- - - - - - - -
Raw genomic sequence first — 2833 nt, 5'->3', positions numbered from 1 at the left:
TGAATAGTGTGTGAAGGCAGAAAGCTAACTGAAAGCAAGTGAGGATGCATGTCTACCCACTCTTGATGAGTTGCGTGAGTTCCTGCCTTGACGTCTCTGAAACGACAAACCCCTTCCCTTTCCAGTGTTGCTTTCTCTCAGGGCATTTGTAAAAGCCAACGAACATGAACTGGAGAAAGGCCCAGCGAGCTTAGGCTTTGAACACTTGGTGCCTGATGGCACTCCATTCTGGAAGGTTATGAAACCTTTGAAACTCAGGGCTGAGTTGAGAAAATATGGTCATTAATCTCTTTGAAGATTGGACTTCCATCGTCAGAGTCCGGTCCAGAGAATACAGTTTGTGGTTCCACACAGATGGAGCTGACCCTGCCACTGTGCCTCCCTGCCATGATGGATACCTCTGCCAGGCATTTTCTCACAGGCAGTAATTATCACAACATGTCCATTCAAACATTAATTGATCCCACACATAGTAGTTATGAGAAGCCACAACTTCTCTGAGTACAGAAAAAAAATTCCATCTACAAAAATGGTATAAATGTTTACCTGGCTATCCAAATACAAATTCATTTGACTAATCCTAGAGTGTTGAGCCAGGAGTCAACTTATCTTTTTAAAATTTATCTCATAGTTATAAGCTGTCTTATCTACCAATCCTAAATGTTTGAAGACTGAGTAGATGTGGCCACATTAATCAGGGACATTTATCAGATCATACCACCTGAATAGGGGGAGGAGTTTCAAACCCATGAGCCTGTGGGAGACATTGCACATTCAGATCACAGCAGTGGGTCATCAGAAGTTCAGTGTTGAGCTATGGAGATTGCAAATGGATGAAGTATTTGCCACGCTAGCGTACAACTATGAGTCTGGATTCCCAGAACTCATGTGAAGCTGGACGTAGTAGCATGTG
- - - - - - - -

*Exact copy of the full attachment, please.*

Raw genomic sequence first — 2833 nt, 5'->3', positions numbered from 1 at the left:
TGAATAGTGTGTGAAGGCAGAAAGCTAACTGAAAGCAAGTGAGGATGCATGTCTACCCACTCTTGATGAGTTGCGTGAGTTCCTGCCTTGACGTCTCTGAAACGACAAACCCCTTCCCTTTCCAGTGTTGCTTTCTCTCAGGGCATTTGTAAAAGCCAACGAACATGAACTGGAGAAAGGCCCAGCGAGCTTAGGCTTTGAACACTTGGTGCCTGATGGCACTCCATTCTGGAAGGTTATGAAACCTTTGAAACTCAGGGCTGAGTTGAGAAAATATGGTCATTAATCTCTTTGAAGATTGGACTTCCATCGTCAGAGTCCGGTCCAGAGAATACAGTTTGTGGTTCCACACAGATGGAGCTGACCCTGCCACTGTGCCTCCCTGCCATGATGGATACCTCTGCCAGGCATTTTCTCACAGGCAGTAATTATCACAACATGTCCATTCAAACATTAATTGATCCCACACATAGTAGTTATGAGAAGCCACAACTTCTCTGAGTACAGAAAAAAAATTCCATCTACAAAAATGGTATAAATGTTTACCTGGCTATCCAAATACAAATTCATTTGACTAATCCTAGAGTGTTGAGCCAGGAGTCAACTTATCTTTTTAAAATTTATCTCATAGTTATAAGCTGTCTTATCTACCAATCCTAAATGTTTGAAGACTGAGTAGATGTGGCCACATTAATCAGGGACATTTATCAGATCATACCACCTGAATAGGGGGAGGAGTTTCAAACCCATGAGCCTGTGGGAGACATTGCACATTCAGATCACAGCAGTGGGTCATCAGAAGTTCAGTGTTGAGCTATGGAGATTGCAAATGGATGAAGTATTTGCCACGCTAGCGTACAACTATGAGTCTGGATTCCCAGAACTCATGTGAAGCTGGACGTAGTAGCATGTG